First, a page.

This Executive Order sets forth principles and criteria that agencies must adhere to in formulating and implementing policies that have federalism implications, that is, regulations that have substantial direct effects on the States, or on the distribution of power and responsibilities among the various levels of government. Federal agencies must closely examine the statutory authority supporting any action that would limit the policymaking discretion of the States, and to the extent practicable, must consult with State and local officials before implementing any such action.
We have reviewed this interim final rule under the threshold criteria of Executive Order 13132, Federalism. We have determined that the rule does not have federalism implications as defined by the Executive Order. The rule sets out our administrative procedures for making grants available for fire departments to enhance their ability to protect the health and safety of the Start Printed Page 15972public and that of their firefighting personnel facing fire and fire-related hazards. The rule does not significantly affect the rights, roles, and responsibilities of States, and involves no preemption of State law nor does it limit State policymaking discretion.
The Office of Management and Budget has reviewed the interim final rule under Executive Order 13132.
Congressional Review of Agency Rulemaking
We have sent this interim final rule to the Congress and to the General Accounting Office under the Congressional Review of Agency Rulemaking Act, 5 U.S.C. 801-808. The rule is a “major rule” within the meaning of that Act. It will result in an annual effect on the economy of $100,000,000 or more. The rule sets out our administrative procedures for making grants available for fire departments to enhance their ability to protect the health and safety of the public and that of their firefighting personnel facing fire and fire-related hazards. We expect to award approximately $90,000,000 in grants under this program. With cost sharing, we expect the total value of all grants to be in the $110,000,000 to $115,000,000 range. However, we do not expect that it will result in a major increase in costs or prices for consumers, individual industries, Federal, State, or local government agencies, or geographic regions. Nor do we expect that it will have “significant adverse effects” on competition, employment, investment, productivity, innovation, or on the ability of United States-based enterprises to compete with foreign-based enterprises.
In compliance with section 808(2) of the Congressional Review of Agency Rulemaking Act, 5 U.S.C. 808(2), for good cause we find that notice and public procedure on this final rule are impracticable, unnecessary, or contrary to the public interest due to the requirements of Public L. 106-398 which requires us to award the grants no later than September 30, 2001. In order to comply with this statutory mandate we need to accept applications for grants no later than May 2001. We invite comments from the public on this interim final rule. Accordingly, this final rule is effective on March 21, 2001.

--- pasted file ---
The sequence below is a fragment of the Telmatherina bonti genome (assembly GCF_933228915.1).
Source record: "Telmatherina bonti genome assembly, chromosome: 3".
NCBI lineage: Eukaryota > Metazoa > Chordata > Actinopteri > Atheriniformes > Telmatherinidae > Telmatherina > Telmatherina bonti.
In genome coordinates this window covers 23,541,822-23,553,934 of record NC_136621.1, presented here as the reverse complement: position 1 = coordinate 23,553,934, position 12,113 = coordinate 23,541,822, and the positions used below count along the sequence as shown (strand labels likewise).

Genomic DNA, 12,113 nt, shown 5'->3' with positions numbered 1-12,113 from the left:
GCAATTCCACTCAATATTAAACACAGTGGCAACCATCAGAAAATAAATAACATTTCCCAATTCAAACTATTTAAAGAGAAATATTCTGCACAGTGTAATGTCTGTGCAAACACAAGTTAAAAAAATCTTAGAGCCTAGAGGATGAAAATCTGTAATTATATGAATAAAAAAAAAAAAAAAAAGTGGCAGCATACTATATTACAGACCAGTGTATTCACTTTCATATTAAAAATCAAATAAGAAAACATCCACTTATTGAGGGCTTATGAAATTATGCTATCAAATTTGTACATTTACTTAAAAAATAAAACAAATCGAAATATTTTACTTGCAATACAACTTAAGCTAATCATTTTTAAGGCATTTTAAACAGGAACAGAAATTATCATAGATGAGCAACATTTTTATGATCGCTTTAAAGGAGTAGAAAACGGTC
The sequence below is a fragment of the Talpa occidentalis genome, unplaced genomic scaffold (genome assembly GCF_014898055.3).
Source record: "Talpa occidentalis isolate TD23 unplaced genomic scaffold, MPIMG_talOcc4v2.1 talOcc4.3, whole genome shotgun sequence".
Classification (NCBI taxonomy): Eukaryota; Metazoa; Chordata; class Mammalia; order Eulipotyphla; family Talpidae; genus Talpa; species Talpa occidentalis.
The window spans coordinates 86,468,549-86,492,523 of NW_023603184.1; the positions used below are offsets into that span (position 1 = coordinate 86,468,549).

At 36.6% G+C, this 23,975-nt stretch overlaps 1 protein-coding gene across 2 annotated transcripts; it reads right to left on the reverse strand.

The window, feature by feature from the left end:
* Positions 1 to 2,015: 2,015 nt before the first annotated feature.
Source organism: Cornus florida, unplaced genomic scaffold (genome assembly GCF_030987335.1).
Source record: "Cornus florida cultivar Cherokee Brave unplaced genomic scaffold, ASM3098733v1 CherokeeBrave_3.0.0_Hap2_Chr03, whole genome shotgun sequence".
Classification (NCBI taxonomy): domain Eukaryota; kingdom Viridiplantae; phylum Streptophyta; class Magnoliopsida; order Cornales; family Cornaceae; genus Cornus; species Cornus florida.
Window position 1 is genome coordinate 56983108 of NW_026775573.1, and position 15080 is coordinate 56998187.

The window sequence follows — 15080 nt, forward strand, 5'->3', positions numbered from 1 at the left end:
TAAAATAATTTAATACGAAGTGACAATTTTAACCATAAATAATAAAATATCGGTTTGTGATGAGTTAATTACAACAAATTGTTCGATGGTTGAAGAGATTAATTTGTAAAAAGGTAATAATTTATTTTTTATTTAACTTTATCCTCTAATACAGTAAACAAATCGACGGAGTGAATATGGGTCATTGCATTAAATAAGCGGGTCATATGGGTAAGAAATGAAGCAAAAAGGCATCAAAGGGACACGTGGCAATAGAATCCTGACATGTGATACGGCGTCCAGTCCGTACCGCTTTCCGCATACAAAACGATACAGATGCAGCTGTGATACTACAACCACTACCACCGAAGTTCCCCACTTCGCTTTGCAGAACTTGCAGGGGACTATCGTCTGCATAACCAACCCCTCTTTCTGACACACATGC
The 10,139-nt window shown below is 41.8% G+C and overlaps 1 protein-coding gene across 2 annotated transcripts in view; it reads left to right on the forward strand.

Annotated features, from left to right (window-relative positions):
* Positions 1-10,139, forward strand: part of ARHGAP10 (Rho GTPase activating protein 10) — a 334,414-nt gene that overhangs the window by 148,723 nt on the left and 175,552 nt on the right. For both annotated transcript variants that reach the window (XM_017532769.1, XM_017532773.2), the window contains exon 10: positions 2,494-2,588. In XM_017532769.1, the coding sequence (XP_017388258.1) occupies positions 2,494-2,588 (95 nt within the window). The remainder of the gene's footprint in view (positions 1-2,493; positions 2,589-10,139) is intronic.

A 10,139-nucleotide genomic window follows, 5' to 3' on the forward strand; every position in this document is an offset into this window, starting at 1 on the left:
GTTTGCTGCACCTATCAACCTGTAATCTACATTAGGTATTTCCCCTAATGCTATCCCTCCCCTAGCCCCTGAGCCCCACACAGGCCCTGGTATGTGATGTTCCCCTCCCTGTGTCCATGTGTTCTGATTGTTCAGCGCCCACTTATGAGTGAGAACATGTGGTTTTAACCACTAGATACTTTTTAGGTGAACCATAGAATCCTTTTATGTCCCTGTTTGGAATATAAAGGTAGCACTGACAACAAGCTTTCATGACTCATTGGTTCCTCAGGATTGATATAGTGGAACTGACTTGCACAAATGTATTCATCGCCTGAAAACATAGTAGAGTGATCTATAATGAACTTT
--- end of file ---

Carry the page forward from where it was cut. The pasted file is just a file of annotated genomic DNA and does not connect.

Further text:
This final rule is subject to the information collection requirements of the Paperwork Reduction Act. We are seeking emergency approval from the Office of Management and Budget. We will provide the OMB Control number with the application packages. The rule is not an unfunded Federal mandate within the meaning of the Unfunded Mandates Reform Act of 1995, 2 U.S.C. 1501 et seq., and any enforceable duties that we impose are a condition of Federal assistance or a duty arising from participation in a voluntary Federal program.Start List of Subjects
List of Subjects in 44 CFR Part 152End List of Subjects Start Amendment Part
Accordingly, we amend 44 CFR Chapter I by adding Part 152 to read as follows:End Amendment Part Start Part
PART 152—ASSISTANCE TO FIREFIGHTERS GRANT PROGRAM
This competitive grant program will provide funding directly to fire departments for the purposes described in the six eligible grant categories below. The funds cannot be used to pay for products and services contracted for, or purchased prior to the effective date of the grant. The six eligible categories for a fire department's expenditures of grant funds under this program follow below:
(a) Training firefighting personnel in fire-fighting, emergency response, supervision and safety, arson prevention and detection, handling of hazardous materials, or training firefighting personnel to provide training in any of these areas. Eligible uses of training funds include but are not limited to purchase of training curricula, training equipment and props, training services, attendance at formal training forums, etc.
(b) Establishing and/or equipping wellness and fitness programs for firefighting personnel, including the procurement of medical services to ensure that the firefighting personnel are physically able to carry out their duties (purchase of medical equipment is not eligible under this category),
(c) Acquiring additional firefighting vehicles, including fire apparatus,
(d) Acquiring additional firefighting equipment, including equipment for individual communications and monitoring (integrated communications systems are not eligible),
(e) Acquiring personal protective equipment required for firefighting personnel by the Occupational Safety and Health Administration, and other personal protective equipment for firefighting personnel, and
(f) Funding fire prevention programs.
Fire department means an agency that provides public fire prevention and control to local, municipal, district, county, parish, or tribal governments based on a formally recognized arrangement. An emergency medical services unit can apply for assistance provided the unit falls organizationally under the auspices of a fire department. Fire departments, which are Federal or contracted by the Federal government and whose sole responsibility is suppression of fires on Federal installations, are not eligible for this grant program. Tribal fire departments that receive Federal funds to perform fire protective services and/or to purchase or install fire protective equipment are not eligible for this grant program.